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The big question is, does anyone who is smarter than I, all of you, think I'll make more money by buying some rental properties than I would if I stuck with stocks?

Yes. The key concepts regarding the benefits of diversification are non-correlated risks and, um, I don't know what it's called, but "non-additive compounding" would work.

First, your rental IRR will not be perfectly correlated with your stock portfolio IRR. Even were you to encounter the incredibly unlikely hypothetical extreme event of a renter using the exact same stocks you own to fund his rent, their prices cratering, and their dividends being cut, he would probably preferentially cut down on his discretionary spending before moving; and even if that wasn't enough, then you could (eventually) replace him with someone who has a job. In fact, I would expect rentals and stocks to be nearly inversely correlated, for two reasons. For one, most people pay their housing costs out of their wages -- if they don't own their residence outright, then it probably means that they can't afford to retire, since most people will eliminate the monthly cost if they can -- and business owners, employees, suppliers, and customers all compete for pieces of the potential revenue pie. For another, at this point in time, I think that stocks taken as a whole -- literally, such as a total market index fund -- are priced to a low enough dividend yield that they are clearly expected to depend more on price appreciation for their total return than a nice little rental would; so, your stock portfolio would probably take more of an IRR hit from price depression caused by rising interest rates (implying a shift in the time value of money) than your rental would.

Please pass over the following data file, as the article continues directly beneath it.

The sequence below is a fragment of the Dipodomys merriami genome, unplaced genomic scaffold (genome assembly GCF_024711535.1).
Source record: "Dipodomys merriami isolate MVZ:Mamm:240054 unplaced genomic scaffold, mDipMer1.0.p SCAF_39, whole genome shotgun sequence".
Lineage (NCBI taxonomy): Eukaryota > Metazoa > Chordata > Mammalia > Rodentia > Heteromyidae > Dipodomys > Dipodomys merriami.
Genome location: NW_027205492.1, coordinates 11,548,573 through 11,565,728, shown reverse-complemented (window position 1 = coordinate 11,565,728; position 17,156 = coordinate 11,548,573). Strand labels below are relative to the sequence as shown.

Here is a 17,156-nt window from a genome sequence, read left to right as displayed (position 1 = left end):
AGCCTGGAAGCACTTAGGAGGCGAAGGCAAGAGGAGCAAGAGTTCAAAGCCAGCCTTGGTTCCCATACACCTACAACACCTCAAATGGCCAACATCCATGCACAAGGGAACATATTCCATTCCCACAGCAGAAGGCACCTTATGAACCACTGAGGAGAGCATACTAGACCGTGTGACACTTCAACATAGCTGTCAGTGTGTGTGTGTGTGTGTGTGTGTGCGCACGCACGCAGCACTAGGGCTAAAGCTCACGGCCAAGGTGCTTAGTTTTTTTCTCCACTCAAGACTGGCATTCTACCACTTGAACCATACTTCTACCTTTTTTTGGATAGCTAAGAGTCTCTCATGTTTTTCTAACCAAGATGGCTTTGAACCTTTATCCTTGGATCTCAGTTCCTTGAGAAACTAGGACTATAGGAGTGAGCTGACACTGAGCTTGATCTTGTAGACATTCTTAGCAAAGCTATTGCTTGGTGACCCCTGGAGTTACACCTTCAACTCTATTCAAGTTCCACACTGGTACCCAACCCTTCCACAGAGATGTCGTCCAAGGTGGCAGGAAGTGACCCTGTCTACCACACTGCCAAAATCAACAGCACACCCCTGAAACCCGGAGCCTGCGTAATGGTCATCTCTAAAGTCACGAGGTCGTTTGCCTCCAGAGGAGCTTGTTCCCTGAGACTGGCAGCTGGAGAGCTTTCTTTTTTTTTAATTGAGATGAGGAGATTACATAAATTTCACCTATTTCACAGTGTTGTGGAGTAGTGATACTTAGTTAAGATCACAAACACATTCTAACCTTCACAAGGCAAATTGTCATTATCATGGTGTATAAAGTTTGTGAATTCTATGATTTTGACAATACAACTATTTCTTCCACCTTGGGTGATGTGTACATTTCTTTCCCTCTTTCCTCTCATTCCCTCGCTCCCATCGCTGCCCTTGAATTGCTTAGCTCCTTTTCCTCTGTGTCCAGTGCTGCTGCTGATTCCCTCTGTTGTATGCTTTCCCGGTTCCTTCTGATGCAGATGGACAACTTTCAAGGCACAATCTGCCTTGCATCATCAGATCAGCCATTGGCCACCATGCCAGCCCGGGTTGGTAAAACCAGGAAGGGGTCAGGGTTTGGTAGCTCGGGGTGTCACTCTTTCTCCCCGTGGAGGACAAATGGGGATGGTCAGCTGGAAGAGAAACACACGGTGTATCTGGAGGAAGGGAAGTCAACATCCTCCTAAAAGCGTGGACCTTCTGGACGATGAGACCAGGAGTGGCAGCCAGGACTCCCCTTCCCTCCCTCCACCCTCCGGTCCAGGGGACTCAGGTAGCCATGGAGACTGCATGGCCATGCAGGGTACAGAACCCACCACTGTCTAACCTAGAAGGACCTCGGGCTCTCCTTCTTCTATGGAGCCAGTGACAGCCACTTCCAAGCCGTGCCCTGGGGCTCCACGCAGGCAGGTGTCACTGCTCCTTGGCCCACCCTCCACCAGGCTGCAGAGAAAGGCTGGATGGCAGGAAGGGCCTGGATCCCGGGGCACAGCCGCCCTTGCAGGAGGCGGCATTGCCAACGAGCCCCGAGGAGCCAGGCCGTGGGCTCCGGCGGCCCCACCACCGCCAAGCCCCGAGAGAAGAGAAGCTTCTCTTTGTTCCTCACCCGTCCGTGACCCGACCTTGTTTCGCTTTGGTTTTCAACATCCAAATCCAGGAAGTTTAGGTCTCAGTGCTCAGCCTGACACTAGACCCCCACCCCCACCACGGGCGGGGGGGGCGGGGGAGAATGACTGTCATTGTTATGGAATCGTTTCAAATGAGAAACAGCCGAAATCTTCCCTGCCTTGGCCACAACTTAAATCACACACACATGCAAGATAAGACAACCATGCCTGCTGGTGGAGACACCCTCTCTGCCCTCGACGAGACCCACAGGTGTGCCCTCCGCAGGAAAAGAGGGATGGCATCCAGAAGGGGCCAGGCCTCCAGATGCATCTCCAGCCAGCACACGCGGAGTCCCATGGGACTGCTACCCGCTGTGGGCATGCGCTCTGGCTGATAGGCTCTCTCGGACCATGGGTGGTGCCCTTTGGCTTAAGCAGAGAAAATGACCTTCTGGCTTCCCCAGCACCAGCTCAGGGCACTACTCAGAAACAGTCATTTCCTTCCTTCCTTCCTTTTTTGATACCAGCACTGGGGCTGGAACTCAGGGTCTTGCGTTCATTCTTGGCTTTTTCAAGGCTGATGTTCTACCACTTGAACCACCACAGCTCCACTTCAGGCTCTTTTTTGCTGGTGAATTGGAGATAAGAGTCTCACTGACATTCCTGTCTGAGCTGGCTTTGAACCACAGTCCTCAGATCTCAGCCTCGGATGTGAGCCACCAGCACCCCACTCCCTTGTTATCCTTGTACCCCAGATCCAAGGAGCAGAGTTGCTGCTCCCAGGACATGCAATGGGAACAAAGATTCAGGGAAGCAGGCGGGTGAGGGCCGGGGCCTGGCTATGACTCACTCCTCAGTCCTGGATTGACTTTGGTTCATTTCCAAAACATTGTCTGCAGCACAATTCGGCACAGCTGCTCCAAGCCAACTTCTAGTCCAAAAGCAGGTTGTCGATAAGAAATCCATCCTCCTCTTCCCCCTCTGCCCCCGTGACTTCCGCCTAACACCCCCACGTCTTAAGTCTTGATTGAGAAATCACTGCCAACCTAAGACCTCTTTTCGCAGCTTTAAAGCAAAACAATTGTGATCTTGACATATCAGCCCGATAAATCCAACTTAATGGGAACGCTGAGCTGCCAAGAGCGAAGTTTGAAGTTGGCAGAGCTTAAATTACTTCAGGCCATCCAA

Second, compounding is not additive. For example, $10,000 compounded at 10% for two years in a row is $12,100, but compounded at 0% one year and then 20% the next (or vice-versa) is only $12,000. Let's say that was the only difference in forty years, and for the next 38, they both compounded at 10% each year; just from that little $100 difference in the first two years, the first example would end up at about $452,593, while the second would end up at about $448,852. That's still not a huge percentage difference, but of course, there would actually be many more chances in 38 years for the more variable return to fall behind.

So, adding rental property (or, presumably, residential REITs) to your all-stock portfolio would be expected to smooth out your returns; and, all else being equal (and even sometimes when they're not), lower variance means faster compounding.

¤ Daniel ¤
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